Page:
Watch the demolition (unbuilding) of the Grace and Pearman Bridges
(old Cooper River Bridges)
The Bridge Blog A dialog about our new bridge and these web pages
Schools and universities are all about learning - and learning is mostlly
brain training. Learning is expedited by repetition and forgetting
is expedited by infrequent use of learned skills or information.
Tracking the building of the Ravenel Bridge and now tracking the
demolition of the Grace and Pearman Bridges bring
many questions to me and help me better understand the role Google
and the Internet play in
just-in-time learning. I enjoy chasing my curiosity and
want to identify ways to encourage younger learners to also enjoy curiosity
chasing and learning.
Many young learners do not understand the importance of repetition. More
important, while experienced learners understand the learning process
they often do not realize the destructive effects of the forgetting
process. Over the course of the
bridge project, I have access to only a few experts.
Rather than a liability, this has become an asset and pushed me to improve
my search skills with Google. Soon, I realized that answers
to questions encountered during my photo adventures were often
only a Google-search away. Gene Stead,
my first boss and I put these ideas together in a small essay:
Restoring the Joy in Learning).
Google + Internet have become dependable extensions of my memory.
Insights I gain from you and this project will find their way into the
learning centers in our schools and universities.
University life restarted in late August. This makes my double
life rather hectic - trying to capture the bridge unbuilding
during the early morning, late afternoon and evenings.
Unbuilding has a rapid pace while building (the Ravenel
Bridge) was slower and a bit more predictable. The fast-paced unbuilding,
though, has opened new doors for me and brought new friendships. But to
track all that is going on - well, its impossible at least for me.
But there has been a big surprise for me. With the unbuilding project
has come lots of email from wifes, kids and relatives of the Testa and
Cashman teams. While I had a little email from the Ravenel families,
the Testa / Cashman families have brought a new dimension to these pages. I
have to thank Tina Hebb, Maura Bickford (Jack Foley's sister), Donna
(Jack's aunt) and Kathy Billingsley for adding this new dimension to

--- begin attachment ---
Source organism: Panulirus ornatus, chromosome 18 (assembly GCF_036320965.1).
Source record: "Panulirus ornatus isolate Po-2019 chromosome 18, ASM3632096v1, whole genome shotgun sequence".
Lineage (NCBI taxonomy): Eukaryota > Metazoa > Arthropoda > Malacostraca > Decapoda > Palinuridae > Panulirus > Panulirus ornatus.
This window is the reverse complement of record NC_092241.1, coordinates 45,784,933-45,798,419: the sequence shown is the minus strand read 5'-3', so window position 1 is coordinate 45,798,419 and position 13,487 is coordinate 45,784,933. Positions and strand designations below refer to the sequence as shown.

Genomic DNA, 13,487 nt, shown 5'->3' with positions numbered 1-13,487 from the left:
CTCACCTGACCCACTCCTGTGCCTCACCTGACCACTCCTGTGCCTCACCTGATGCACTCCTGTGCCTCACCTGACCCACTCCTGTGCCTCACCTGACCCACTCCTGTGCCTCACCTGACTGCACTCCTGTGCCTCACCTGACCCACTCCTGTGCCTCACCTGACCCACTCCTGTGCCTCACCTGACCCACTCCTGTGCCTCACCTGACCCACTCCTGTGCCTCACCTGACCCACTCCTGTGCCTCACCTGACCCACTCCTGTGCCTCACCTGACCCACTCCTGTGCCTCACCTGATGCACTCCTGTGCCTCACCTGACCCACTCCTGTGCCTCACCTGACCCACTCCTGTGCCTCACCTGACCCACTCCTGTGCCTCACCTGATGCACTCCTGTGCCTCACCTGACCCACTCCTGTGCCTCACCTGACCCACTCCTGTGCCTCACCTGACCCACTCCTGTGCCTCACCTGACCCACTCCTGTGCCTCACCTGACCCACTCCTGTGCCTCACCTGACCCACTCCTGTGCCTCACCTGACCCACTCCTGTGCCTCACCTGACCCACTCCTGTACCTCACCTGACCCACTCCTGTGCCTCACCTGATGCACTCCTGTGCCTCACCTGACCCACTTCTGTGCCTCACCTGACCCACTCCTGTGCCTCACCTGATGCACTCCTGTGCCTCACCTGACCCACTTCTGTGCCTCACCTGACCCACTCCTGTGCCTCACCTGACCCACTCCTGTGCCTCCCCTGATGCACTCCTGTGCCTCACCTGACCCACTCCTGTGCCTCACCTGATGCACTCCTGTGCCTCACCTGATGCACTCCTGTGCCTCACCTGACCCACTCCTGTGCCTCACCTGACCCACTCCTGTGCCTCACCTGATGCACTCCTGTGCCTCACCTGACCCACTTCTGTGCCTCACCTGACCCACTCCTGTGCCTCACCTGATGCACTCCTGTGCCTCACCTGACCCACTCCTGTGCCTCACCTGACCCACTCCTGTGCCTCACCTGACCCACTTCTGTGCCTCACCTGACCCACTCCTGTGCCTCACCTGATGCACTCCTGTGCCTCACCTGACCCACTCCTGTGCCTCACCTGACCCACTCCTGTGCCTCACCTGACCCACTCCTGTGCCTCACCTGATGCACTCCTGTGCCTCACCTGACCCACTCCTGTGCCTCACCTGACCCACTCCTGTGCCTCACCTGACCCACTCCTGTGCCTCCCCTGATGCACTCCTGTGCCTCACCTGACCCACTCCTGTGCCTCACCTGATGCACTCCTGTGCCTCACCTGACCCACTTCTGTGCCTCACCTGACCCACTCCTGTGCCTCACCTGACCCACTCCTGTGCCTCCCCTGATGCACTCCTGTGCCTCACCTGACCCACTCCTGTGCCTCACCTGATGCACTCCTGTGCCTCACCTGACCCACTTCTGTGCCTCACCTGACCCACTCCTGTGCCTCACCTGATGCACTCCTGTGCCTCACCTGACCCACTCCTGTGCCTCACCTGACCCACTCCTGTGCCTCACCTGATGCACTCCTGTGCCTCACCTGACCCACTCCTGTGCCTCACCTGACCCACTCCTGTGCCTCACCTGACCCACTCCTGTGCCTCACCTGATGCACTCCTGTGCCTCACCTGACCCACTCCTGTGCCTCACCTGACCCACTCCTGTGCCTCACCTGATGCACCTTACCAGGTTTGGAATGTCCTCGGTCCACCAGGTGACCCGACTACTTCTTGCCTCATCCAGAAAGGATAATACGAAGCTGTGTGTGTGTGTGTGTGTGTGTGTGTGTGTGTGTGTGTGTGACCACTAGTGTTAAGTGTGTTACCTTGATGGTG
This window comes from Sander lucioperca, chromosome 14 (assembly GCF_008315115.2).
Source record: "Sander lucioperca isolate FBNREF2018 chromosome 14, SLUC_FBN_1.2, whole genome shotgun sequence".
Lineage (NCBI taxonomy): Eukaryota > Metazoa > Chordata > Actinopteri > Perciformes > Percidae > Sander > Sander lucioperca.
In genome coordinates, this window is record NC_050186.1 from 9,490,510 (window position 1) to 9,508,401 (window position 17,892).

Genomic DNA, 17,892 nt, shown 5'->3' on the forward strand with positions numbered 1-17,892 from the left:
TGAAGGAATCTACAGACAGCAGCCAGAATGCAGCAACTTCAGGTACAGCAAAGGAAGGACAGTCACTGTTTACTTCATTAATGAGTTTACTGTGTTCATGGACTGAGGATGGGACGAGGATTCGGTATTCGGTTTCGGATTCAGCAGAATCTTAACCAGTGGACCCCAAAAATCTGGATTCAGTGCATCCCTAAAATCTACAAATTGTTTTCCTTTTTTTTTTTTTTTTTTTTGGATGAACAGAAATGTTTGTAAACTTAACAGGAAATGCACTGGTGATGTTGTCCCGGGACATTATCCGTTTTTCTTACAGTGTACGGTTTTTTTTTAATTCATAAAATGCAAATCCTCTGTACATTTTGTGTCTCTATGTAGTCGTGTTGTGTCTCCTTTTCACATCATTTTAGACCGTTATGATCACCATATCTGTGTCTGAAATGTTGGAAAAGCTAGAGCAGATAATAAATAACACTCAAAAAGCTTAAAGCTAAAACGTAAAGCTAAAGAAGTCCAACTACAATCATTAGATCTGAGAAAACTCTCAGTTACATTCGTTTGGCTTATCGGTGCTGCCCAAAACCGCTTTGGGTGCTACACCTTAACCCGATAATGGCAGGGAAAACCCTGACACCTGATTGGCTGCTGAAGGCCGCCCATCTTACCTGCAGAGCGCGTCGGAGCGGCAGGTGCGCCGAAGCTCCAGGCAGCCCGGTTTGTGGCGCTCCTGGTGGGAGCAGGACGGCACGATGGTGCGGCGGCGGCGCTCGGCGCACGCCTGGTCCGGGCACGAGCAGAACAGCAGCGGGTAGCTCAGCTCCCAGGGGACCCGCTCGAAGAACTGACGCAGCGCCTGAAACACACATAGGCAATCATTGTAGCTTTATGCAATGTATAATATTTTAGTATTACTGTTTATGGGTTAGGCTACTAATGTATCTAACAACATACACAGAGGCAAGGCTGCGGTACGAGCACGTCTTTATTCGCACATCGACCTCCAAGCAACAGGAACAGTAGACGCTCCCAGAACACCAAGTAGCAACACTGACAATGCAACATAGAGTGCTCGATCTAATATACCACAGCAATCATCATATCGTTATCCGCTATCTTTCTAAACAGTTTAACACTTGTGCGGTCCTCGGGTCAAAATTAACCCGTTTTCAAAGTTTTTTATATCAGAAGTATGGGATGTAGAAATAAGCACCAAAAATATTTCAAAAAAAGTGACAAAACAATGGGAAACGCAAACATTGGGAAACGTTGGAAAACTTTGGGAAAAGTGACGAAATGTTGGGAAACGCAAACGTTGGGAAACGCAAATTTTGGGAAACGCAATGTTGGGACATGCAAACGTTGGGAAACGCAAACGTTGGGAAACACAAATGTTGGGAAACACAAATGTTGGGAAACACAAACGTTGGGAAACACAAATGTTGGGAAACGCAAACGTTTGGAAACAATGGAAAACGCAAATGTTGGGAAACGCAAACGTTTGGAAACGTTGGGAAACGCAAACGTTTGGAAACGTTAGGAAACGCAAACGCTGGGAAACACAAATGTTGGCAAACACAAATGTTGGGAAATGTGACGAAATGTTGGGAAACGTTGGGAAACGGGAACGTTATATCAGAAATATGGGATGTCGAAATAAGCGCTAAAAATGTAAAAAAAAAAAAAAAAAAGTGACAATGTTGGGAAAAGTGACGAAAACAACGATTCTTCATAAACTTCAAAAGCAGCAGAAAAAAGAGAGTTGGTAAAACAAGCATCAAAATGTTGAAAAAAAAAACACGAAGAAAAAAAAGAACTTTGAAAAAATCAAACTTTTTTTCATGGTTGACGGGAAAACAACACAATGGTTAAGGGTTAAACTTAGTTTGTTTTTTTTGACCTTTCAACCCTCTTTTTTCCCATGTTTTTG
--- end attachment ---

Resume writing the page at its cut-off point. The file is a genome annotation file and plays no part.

our web pages. Kathy is faced with the empty
nest syndrome back in Boston with her husband and her 2 "boys" working on the
project. From time to time, she reminds me that I missed an update. So the
Internet has really flattened our world - and geographic separation
does not seem to get in the way of developing friendships between people
I have never geographically met.
Meanwhile back on the work site,
work is mostly 24 hours/day - a 12 hour morning shift and a 12 hour
night shift. The teams are dynamic - and some members of the day shifts are
moved to the evening shift and that makes identifying teams and meeting
them and learning something of their work and life a challenge. I have
managed to meet most of the team leaders - Bob McCabe, Neil Myers, Pio
Monsini and Paul Leary. Ponch Billingsley seems to have his fingers
everywhere and is moving from site to site, along with Steve Testa - sort
of roaming symphony conductors who refuse to remain standing on a single
platform. Moreover, Joe Duffey and Ken Canty are into everything. One
afternoon I was watching Mike Hebb hammer away at a Pearman column (at the
Port) and Joe walks up and we talk about what is happening. Later that night I
found Jack Foley and Roy Delpriete segmenting concrete girders. Joe was
Early one morning (about 4am)
I caught some of the cleanup from removing roadway over the East Bay ramp
to the Ravenel bridge. Then about 10 that night I was watching Neil's team
pick up the concrete girders over the East Bay ramp. Each time I ran into
Joe. And Ponch was multi-tasking - directing traffic, running a front
loader (to set up for the 7550) - you name it, these guys are all over it.
They truly reflect a highly skilled surgical team that is continuously
fascinates me. No boring jobs here - there are always surprises. But
my memory is a problem. Recently I renamed Chris Vocci as Cecil - who
runs the 7550 giant crane. Earlier I mixed Jack Foley and Michael Hebb.
These guys and/or their families quickly point out my errors and so,
help improve the accuracy of this story.
Recently I met Mickey Rogers whose Advanced Blasting Services is responsible
for the concrete explosive work. Mickey has become another of my professors
and helped me to understand the preparation of the columns for explosive
removal. As the project moves into its explosive stage, I shall bring more
of the insights from these teams - as they teach me something of their